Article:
In Pennsylvania, extraordinary events were transpiring that would shape how people expressed their will. William Smith (“Cato”) and a group of individuals, led by James Cannon (“Cassandra”) in 1776, debated the issue of how institutions should reflect the people’s will, given the Radical Political Experiment unfolding in Pennsylvania.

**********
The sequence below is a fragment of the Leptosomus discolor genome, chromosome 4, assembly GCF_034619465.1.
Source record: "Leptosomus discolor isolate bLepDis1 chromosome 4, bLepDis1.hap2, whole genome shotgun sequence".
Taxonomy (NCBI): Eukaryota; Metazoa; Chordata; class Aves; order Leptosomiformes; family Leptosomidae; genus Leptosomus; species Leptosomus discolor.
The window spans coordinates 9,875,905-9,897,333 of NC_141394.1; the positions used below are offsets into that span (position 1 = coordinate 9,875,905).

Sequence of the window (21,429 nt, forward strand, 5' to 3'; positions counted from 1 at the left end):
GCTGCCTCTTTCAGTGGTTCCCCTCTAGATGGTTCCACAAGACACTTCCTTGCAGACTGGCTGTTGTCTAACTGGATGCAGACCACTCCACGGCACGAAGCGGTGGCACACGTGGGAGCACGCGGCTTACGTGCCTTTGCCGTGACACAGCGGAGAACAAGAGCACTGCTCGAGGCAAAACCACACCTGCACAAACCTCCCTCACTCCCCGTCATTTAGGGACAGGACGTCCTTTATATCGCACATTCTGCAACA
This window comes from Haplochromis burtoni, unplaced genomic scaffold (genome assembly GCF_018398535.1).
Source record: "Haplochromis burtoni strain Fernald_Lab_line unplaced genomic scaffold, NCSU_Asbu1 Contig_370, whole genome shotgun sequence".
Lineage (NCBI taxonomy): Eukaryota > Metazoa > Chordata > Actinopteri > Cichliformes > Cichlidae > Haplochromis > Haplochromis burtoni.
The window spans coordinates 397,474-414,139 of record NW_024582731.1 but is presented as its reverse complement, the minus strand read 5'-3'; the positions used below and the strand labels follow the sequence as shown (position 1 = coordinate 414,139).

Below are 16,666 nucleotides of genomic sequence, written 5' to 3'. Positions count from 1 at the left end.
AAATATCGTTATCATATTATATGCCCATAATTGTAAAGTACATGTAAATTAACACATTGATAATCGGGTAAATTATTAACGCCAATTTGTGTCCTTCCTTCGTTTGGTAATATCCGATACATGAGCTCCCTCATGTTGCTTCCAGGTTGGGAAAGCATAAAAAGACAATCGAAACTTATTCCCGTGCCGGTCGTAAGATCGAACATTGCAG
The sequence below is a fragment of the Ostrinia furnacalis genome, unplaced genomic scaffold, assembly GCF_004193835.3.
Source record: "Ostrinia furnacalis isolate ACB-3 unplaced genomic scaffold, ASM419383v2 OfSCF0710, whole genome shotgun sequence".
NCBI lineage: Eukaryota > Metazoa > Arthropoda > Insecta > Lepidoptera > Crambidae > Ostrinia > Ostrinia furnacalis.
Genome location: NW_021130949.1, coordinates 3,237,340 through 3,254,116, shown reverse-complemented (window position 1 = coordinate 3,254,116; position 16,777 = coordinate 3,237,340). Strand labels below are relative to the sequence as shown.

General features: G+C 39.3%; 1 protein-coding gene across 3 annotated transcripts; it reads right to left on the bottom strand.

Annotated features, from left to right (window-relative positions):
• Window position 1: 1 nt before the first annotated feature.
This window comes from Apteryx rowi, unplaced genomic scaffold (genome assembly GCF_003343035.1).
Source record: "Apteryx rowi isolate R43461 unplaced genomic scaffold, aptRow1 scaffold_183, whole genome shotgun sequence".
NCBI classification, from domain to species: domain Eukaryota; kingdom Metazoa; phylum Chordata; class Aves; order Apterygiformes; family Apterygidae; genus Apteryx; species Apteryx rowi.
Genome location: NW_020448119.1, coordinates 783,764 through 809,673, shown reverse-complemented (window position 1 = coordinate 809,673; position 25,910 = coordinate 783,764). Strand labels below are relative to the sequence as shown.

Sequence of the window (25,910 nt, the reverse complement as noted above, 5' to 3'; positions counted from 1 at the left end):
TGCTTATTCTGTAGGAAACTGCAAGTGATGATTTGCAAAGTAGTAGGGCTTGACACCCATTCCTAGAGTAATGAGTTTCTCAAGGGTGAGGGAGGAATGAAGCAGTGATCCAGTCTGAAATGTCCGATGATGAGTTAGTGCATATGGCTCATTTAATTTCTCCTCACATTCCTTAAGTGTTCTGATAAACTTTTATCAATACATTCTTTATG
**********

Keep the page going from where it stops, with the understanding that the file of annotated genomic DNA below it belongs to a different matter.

In the first years of the American Republic, there were drastic changes in the law. The importance and organization of laws were coming into place. At the top were constitutional rights, which, as James Cannon explained “must be protected and defended ‘as the apple of your eye’ from danger ‘or they will be lost forever.'” Gordon Wood, The Creation of the American Republic: 1776-1787, 293 quoting James Cannon, “Cassandra,” Apr. 1776, Force, ed., American Archives, 4th Ser., V, 1094, quoting from Hulme, Historical Essay, 143-44. Cannon continued, stating that constitutional rights must be set “on a foundation never more to be shaken,” meaning that constitutional rights “must be specified and written down in immutable documents. Id.